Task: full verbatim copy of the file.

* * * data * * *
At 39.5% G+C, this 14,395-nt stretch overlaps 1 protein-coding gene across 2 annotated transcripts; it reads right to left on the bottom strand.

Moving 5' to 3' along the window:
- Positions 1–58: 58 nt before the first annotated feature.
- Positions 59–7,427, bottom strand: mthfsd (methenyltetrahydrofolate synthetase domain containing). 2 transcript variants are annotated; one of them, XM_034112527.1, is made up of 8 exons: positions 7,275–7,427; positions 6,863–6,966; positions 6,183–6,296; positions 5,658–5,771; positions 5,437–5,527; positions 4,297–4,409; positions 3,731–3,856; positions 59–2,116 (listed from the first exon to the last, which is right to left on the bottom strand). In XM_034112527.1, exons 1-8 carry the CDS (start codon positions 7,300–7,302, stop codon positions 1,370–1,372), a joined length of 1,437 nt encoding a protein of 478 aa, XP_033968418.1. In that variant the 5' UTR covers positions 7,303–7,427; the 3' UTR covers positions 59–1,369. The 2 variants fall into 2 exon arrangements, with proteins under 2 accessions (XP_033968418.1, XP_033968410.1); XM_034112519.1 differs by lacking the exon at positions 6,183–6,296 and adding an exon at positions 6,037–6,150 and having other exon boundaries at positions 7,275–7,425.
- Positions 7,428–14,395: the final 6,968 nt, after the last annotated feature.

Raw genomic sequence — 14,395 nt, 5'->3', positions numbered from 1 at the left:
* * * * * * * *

At 39.5% G+C, this 14,395-nt stretch overlaps 1 protein-coding gene across 2 annotated transcripts; it reads right to left on the bottom strand.

Moving 5' to 3' along the window:
- Positions 1–58: 58 nt before the first annotated feature.
- Positions 59–7,427, bottom strand: mthfsd (methenyltetrahydrofolate synthetase domain containing). 2 transcript variants are annotated; one of them, XM_034112527.1, is made up of 8 exons: positions 7,275–7,427; positions 6,863–6,966; positions 6,183–6,296; positions 5,658–5,771; positions 5,437–5,527; positions 4,297–4,409; positions 3,731–3,856; positions 59–2,116 (listed from the first exon to the last, which is right to left on the bottom strand). In XM_034112527.1, exons 1-8 carry the CDS (start codon positions 7,300–7,302, stop codon positions 1,370–1,372), a joined length of 1,437 nt encoding a protein of 478 aa, XP_033968418.1. In that variant the 5' UTR covers positions 7,303–7,427; the 3' UTR covers positions 59–1,369. The 2 variants fall into 2 exon arrangements, with proteins under 2 accessions (XP_033968418.1, XP_033968410.1); XM_034112519.1 differs by lacking the exon at positions 6,183–6,296 and adding an exon at positions 6,037–6,150 and having other exon boundaries at positions 7,275–7,425.
- Positions 7,428–14,395: the final 6,968 nt, after the last annotated feature.

Raw genomic sequence — 14,395 nt, 5'->3', positions numbered from 1 at the left: